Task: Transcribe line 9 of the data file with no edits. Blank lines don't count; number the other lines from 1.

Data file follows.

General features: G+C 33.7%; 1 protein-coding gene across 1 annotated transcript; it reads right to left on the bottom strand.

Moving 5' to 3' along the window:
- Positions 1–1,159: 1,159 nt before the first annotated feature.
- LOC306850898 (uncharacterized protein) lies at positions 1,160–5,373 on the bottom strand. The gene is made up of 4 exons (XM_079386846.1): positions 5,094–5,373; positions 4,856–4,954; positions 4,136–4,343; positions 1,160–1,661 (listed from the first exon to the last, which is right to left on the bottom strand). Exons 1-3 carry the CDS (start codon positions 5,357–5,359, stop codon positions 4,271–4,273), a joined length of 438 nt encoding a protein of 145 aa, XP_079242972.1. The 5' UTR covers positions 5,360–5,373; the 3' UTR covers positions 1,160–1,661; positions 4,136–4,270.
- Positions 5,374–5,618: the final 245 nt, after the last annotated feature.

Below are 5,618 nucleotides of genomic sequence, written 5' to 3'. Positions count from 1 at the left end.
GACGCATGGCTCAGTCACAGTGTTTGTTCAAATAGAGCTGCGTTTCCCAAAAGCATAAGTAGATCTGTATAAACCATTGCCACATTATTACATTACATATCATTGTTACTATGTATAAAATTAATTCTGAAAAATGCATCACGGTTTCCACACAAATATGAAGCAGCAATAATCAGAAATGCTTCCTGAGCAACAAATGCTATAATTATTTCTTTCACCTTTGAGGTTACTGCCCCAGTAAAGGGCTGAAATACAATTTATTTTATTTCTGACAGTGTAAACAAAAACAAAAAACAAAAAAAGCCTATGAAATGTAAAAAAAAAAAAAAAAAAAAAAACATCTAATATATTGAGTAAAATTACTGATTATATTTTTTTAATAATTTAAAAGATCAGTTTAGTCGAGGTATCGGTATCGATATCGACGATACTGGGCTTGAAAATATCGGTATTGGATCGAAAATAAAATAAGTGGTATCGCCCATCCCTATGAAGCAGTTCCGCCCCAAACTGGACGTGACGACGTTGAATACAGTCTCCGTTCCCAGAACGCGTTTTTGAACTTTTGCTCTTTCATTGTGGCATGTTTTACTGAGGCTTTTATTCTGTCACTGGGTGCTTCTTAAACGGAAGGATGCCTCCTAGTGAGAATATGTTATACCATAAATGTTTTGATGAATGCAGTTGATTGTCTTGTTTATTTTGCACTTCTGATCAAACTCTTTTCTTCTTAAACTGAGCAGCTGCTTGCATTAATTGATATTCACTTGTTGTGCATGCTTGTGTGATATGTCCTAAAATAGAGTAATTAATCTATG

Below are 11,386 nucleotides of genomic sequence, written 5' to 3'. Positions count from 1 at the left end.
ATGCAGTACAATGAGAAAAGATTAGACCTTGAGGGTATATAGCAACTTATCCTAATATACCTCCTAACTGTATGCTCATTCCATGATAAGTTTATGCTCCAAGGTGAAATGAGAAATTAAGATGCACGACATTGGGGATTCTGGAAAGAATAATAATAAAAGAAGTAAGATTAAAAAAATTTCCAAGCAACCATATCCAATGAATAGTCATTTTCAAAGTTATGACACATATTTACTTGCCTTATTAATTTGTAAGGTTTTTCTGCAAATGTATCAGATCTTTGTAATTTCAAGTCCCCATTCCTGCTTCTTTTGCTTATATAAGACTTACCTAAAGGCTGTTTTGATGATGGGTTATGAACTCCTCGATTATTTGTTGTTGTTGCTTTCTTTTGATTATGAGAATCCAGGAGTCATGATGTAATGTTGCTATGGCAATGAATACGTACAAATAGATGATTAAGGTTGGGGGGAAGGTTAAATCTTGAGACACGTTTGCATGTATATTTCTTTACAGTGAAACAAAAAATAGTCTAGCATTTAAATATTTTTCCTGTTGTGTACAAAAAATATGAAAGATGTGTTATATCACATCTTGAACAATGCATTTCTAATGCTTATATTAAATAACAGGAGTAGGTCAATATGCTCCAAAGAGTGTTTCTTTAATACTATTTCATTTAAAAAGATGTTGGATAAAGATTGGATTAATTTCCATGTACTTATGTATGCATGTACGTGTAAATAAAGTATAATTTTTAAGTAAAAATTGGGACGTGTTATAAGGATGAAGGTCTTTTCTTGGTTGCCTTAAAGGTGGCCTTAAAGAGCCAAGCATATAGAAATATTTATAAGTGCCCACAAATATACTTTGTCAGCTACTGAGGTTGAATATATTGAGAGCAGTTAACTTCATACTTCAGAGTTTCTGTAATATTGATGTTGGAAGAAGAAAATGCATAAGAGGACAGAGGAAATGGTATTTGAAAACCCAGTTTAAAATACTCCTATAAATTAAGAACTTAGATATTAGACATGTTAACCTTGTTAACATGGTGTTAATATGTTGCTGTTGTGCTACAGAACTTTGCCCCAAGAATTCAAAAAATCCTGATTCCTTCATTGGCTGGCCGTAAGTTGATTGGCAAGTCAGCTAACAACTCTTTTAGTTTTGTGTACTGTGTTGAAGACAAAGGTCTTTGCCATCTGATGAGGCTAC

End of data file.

ATGCAGTACAATGAGAAAAGATTAGACCTTGAGGGTATATAGCAACTTATCCTAATATACCTCCTAACTGTATGCTCATTCCATGATAAGTTTATGCTCCAAGGTGAAATGAGAAATTAAGATGCACGACATTGGGGATTCTGGAAAGAATAATAATAAAAGAAGTAAGATTAAAAAAATTTCCAAGCAACCATATCCAATGAATAGTCATTTTCAAAGTTATGACACATATTTACTTGCCTTATTAATTTGTAAGGTTTTTCTGCAAATGTATCAGATCTTTGTAATTTCAAGTCCCCATTCCTGCTTCTTTTGCTTATATAAGACTTACCTAAAGGCTGTTTTGATGATGGGTTATGAACTCCTCGATTATTTGTTGTTGTTGCTTTCTTTTGATTATGAGAATCCAGGAGTCATGATGTAATGTTGCTATGGCAATGAATACGTACAAATAGATGATTAAGGTTGGGGGGAAGGTTAAATCTTGAGACACGTTTGCATGTATATTTCTTTACAGTGAAACAAAAAATAGTCTAGCATTTAAATATTTTTCCTGTTGTGTACAAAAAATATGAAAGATGTGTTATATCACATCTTGAACAATGCATTTCTAATGCTTATATTAAATAACAGGAGTAGGTCAATATGCTCCAAAGAGTGTTTCTTTAATACTATTTCATTTAAAAAGATGTTGGATAAAGATTGGATTAATTTCCATGTACTTATGTATGCATGTACGTGTAAATAAAGTATAATTTTTAAGTAAAAATTGGGACGTGTTATAAGGATGAAGGTCTTTTCTTGGTTGCCTTAAAGGTGGCCTTAAAGAGCCAAGCATATAGAAATATTTATAAGTGCCCACAAATATACTTTGTCAGCTACTGAGGTTGAATATATTGAGAGCAGTTAACTTCATACTTCAGAGTTTCTGTAATATTGATGTTGGAAGAAGAAAATGCATAAGAGGACAGAGGAAATGGTATTTGAAAACCCAGTTTAAAATACTCCTATAAATTAAGAACTTAGATATTAGACATGTTAACCTTGTTAACATGGTGTTAATATGTTGCTGTTGTGCTACAGAACTTTGCCCCAAGAATTCAAAAAATCCTGATTCCTTCATTGGCTGGCCGTAAGTTGATTGGCAAGTCAGCTAACAACTCTTTTAGTTTTGTGTACTGTGTTGAAGACAAAGGTCTTTGCCATCTGATGAGGCTAC